Whilst unboxing the Ledger Nano S, there’s a card included which asks users if they noticed there were no anti-tampering stickers on the packaging. This, Ledger claim, is because cryptographic mechanisms check the integrity of the device each time it’s switched on. Ledger achieves this through the use of a tamper-proof and eavesdropping-proof ‘secure element’ chip, unique to Ledger devices, in addition to its proprietary OS, called the Blockchain Open Ledger Operating System, or ‘BOLOS’.
In short, apps for individual crypto’s run in complete isolation on Ledger Nano S devices, only accessing private keys to make transactions when the users give manual permission on the device interface.
Likewise, the Ledger Nano S makes sure you note down your 24-word seed phrase on the card provided during setup and check that you’ve noted it down correctly. There are more potential combinations of a 24-word seed phrase than there are atoms on Earth – so when kept private, this is a very safe method of wallet security.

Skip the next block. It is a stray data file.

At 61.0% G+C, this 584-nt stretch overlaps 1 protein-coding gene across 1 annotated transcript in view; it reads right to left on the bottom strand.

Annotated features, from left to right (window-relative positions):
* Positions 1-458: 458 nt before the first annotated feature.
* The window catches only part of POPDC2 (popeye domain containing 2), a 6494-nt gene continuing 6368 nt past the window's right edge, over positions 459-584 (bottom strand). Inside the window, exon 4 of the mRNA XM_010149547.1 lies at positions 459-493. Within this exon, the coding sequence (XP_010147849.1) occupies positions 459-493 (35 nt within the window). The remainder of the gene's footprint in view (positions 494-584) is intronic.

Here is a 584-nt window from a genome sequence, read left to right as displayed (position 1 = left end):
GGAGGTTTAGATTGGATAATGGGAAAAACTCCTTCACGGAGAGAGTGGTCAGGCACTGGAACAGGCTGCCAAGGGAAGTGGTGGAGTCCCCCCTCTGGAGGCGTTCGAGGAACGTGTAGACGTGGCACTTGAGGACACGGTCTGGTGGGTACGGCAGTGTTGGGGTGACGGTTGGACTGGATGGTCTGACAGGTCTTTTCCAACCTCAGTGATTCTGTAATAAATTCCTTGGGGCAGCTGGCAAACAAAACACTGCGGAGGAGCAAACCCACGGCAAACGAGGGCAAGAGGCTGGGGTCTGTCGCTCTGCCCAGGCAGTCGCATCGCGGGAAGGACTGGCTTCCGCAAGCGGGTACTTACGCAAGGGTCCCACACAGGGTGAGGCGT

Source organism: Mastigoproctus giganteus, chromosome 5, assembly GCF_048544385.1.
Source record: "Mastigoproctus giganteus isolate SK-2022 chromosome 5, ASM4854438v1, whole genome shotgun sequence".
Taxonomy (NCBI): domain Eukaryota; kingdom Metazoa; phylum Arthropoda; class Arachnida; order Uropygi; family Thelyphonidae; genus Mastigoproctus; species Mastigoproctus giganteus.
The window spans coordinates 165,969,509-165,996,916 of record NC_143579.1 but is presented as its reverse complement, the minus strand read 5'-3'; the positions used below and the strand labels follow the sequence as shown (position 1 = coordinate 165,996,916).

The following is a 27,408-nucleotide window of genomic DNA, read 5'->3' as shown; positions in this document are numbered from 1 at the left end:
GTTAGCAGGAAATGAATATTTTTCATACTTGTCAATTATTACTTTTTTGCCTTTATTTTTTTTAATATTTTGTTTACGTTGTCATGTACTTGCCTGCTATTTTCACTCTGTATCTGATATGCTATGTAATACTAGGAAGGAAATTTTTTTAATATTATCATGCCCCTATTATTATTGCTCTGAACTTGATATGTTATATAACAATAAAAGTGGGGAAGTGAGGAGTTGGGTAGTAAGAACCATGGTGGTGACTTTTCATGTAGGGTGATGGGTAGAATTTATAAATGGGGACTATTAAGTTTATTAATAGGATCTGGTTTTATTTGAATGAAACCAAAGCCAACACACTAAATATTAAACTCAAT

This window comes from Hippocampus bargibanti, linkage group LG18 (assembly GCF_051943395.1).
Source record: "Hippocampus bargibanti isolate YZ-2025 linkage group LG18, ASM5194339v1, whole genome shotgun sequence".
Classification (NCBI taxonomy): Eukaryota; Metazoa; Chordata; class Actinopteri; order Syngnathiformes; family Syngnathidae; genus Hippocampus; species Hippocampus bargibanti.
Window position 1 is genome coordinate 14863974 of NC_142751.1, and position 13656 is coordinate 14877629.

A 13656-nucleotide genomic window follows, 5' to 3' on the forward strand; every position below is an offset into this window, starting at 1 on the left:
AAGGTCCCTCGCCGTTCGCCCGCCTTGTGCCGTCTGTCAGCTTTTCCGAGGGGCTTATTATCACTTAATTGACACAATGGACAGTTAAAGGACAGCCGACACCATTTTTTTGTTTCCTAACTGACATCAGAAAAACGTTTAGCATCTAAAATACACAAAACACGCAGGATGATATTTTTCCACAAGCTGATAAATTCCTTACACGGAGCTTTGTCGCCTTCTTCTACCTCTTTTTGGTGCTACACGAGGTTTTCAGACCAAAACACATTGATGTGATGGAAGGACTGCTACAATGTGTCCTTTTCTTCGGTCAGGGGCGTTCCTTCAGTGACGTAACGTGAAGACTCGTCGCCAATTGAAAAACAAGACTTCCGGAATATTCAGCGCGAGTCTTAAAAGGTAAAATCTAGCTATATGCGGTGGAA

But it has recently been found that the Trezor device is less secure than the Nano. If an attacker physically gets a hold of a Trezor they can crack it, because of a hardware error. This is not possible to do with the Ledger.
Pros & Cons
Ledger Nano S Summary
As hardware wallets go, the Ledger Nano S really has taken center stage since its release. However, with the Ledger Nano X now on sale, a similar but updated device from Ledger, will the Nano S be able to keep its top spot?